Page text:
Posted in Commandments, Divine will, Sovereignty, Uncategorized

Axe or the Hand? The Wielder or the Wielded?

Let’s be honest what I have been saying is hard to swallow and few will want to accept it (cf. John 6.60).

People get nervous when you speak of “ought to do and ought not to do” (the Law of God).  People become uneasy when you tell them that God is full of wrath and hates sin and will judge them for it in this life and the life to come (i.e. negative sanctions, eternal consequences).  People want to cry foul when they are confronted with the idea that they are ultimately left to the whims and desires of the Creator of all things (i.e. God is Sovereign and does as He pleases).  And so, the resultant thought process is this: God’s love is unconditional; His Goodness is equally distributed to all and He never commands (or wills) that which is detrimental to any human being.  God wouldn’t do that because He values human life too much. He’d never force anyone to do anything against their will, our freedom is too precious.

I was once challenged by a fellow minister in an apologetic’s course in grad school for believing the early chapters of the Bible.  The man told me “people like you are the reason why we don’t get a fair hearing in the world. Your belief in the Flood or the Tower of Babel hinders apologetic ministry.”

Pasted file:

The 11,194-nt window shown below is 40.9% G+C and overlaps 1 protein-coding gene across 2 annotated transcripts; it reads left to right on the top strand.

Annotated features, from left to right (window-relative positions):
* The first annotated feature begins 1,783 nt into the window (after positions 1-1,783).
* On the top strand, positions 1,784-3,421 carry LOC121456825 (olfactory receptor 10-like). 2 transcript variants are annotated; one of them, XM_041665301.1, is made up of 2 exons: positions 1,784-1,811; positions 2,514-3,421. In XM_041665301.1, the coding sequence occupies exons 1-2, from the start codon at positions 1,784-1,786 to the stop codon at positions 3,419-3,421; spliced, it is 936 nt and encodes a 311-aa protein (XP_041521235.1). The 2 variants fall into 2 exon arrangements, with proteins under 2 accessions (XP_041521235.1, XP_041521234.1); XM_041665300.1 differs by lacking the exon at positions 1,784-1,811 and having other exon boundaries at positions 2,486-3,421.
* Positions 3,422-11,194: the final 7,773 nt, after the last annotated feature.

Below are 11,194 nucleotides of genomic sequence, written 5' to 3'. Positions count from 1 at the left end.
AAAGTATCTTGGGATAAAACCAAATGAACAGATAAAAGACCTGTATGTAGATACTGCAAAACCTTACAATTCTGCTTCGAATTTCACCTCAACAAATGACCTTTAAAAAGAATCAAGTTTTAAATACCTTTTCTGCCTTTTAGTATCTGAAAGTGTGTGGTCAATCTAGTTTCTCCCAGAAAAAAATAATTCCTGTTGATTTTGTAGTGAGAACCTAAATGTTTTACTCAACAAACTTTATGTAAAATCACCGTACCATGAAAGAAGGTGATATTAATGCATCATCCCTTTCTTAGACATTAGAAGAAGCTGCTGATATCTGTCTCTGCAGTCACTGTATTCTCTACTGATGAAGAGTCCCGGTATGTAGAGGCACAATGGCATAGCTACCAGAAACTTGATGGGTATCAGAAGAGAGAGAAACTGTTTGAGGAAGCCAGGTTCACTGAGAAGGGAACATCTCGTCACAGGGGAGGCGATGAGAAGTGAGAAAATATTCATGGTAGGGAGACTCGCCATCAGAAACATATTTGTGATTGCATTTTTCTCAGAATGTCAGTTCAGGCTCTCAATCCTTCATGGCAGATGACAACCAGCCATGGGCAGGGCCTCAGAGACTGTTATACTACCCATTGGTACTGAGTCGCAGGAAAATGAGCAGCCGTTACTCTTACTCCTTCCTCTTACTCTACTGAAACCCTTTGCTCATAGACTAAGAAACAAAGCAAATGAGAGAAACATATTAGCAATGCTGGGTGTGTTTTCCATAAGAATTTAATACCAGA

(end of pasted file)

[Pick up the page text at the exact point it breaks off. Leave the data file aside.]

What was the problem?  I took God’s Word at face value.1 If the Bible teaches it, I fully accept it.  When I come to passages that assault my sensitivities I am left with either humbling myself (acknowledging my personal limitations) to its precepts or denying them looking for a humanistic rational; either explaining it away or flat out denying that it is original to the canon.

Sometimes, I think the knee jerk reaction to steer clear of the type of things I’ve said is due to ignorance.  No, I’m not “name” calling here.  Being ignorant just means that you don’t know.  That’s O.K. there are many things that we are all ignorant of.  For example, I’m ignorant of quantum physics.  It sounds cool, but I have no idea what it entails. Therefore if someone were to call me ignorant I would hope that I have the wherewithal to say, “Yeah, I am” without getting defensive because my feelings were hurt.

The fact is a lot of professing believers are biblically illiterate.  Who has time to study (let alone read) the Bible when your life’s schedule is full of obligations? We get up early and work all day (or night). If we have kids, then we are probably running to and fro from this activity to the next. Then by the time we get home, what do we want to do?  We want to relax, that’s what.  We want to unwind, and so pulling out our Bibles (or touching the app on our phones, tablets, etc.) is probably not high on the list.